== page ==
Daley_12529_2021_10040_MOESM1_ESM.pdf (5.92 MB)
Download file

Supplementary Information Files for Snacktivity™ to promote physical activity: a qualitative study

Download (5.92 MB)
dataset
posted on 30.11.2021, 12:07 authored by Natalie Tyldesley-Marshall, Sheila M. Greenfield, Helen M. Parretti, Kajal Gokal, Colin Greaves, Kate Jolly, Ralph Maddison, Amanda DaleyAmanda Daley, Snacktivity™ Study Team
Supplementary Information Files for Snacktivity™ to promote physical activity: a qualitative study
Background Adults should achieve a minimum of 150 min of moderate-to-vigorous intensity physical activity per week, but many people do not achieve this. Changes to international guidance have removed the requirement to complete physical activity in bouts of at least 10 min. Snacktivity is a novel and complementary approach that could motivate people to be physically active. It focuses on promoting shorter (2–5 min) and more frequent bouts, or ‘snacks’ of physical activity throughout the day. It is not known whether promoting physical activity in shorter bouts is acceptable to the public, or whether it likely to translate into health behaviour change.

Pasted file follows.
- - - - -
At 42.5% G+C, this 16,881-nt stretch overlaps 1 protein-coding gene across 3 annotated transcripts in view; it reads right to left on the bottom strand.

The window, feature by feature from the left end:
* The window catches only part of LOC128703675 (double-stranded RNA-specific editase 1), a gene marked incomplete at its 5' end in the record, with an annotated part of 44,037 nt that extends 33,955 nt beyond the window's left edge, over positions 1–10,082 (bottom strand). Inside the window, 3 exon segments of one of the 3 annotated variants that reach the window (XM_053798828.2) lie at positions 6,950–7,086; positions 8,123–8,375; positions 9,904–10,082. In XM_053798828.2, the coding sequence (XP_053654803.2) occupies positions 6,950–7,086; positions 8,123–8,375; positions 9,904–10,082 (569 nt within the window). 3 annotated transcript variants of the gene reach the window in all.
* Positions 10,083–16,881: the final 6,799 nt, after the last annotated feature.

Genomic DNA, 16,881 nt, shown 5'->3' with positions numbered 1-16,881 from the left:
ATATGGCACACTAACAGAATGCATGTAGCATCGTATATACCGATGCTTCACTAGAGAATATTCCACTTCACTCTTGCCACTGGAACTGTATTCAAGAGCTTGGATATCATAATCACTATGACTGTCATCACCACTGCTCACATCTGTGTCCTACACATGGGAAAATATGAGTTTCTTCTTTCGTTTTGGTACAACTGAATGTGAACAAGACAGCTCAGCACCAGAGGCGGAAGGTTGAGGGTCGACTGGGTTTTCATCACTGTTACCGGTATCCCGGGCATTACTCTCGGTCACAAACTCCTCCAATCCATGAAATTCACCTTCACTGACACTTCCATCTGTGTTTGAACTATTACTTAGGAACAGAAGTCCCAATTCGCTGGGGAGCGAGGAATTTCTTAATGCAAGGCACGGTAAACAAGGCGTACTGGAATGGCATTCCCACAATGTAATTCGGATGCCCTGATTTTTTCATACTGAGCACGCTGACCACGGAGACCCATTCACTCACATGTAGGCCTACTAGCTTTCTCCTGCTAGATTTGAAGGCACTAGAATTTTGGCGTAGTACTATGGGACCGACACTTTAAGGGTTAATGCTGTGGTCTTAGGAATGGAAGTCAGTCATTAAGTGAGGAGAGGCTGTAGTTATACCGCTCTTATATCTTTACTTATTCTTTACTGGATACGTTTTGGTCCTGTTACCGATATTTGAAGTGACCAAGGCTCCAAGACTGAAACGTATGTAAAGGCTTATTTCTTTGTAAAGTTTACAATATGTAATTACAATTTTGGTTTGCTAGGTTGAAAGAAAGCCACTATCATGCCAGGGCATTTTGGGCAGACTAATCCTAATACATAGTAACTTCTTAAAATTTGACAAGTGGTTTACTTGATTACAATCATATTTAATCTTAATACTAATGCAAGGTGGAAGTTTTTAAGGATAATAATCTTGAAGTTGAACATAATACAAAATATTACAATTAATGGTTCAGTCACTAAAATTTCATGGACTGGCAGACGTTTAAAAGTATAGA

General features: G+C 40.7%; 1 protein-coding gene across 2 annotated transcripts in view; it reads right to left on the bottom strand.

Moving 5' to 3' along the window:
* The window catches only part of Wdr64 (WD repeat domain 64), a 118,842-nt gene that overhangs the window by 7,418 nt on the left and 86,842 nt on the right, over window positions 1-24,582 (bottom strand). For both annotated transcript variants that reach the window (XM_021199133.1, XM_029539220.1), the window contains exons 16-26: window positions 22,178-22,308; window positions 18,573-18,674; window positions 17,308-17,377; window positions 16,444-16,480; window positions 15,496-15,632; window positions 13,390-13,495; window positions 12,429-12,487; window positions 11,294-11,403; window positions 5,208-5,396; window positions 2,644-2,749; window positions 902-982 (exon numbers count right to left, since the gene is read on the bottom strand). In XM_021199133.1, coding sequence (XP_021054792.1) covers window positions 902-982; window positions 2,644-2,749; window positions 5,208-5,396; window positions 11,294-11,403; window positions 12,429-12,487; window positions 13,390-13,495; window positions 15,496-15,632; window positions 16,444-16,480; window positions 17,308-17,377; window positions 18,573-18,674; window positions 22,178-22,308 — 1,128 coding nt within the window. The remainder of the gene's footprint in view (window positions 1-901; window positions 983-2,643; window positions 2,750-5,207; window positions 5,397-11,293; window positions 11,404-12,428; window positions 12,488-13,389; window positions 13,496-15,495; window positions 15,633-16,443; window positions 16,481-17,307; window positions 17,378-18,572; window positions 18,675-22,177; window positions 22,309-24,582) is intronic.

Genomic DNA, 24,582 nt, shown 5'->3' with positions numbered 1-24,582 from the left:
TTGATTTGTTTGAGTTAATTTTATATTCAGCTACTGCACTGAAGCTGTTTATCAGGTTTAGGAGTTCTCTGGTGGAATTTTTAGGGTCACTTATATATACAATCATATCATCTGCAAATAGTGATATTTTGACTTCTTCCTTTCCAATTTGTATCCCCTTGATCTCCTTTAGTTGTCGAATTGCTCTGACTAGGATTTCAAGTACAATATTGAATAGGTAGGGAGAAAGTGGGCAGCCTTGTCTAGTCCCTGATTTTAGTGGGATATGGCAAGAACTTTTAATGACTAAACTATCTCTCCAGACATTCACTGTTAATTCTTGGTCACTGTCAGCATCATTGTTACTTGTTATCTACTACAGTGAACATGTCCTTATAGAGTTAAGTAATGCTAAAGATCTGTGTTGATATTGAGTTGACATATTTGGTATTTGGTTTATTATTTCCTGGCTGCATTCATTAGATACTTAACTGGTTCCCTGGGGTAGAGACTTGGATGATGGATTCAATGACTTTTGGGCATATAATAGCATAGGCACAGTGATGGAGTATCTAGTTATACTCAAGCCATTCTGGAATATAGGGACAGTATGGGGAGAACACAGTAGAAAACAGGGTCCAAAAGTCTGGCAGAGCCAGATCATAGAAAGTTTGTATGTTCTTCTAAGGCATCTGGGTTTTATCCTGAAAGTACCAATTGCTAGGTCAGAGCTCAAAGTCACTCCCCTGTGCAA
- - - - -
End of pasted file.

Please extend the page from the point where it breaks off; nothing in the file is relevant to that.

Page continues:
Methods As part of a larger research programme, this study explored the merits of using small bouts of physical activity to help the public become physically active (the Snacktivity™ programme). Thirty-one inactive adults used the approach for fve days then participated in semi- structured interviews about their experiences. The data were analysed using the Framework approach.
Results Whilst participants highlighted some potential barriers to implementation, they expressed the ease with which Snacktivity could be achieved, which gave them a new awareness of opportunities to do more physical activity throughout the day. Participants raised the importance of habit formation to achieve regular small bouts of physical activity.
Conclusions Findings demonstrated that participants liked the Snacktivity concept and viewed it as a motivating approach. Guidance about physical activity must lead to advice that has the best chance of preserving and promoting health and Snacktivity has potential to meet this ambition.

Funding

National Institute for Health Research (RP-PG-0618–20008)

NIHR Research Professorship award

NIHR Applied Research Collaboration (ARC) West Midlands

History

School

  • Sport, Exercise and Health Sciences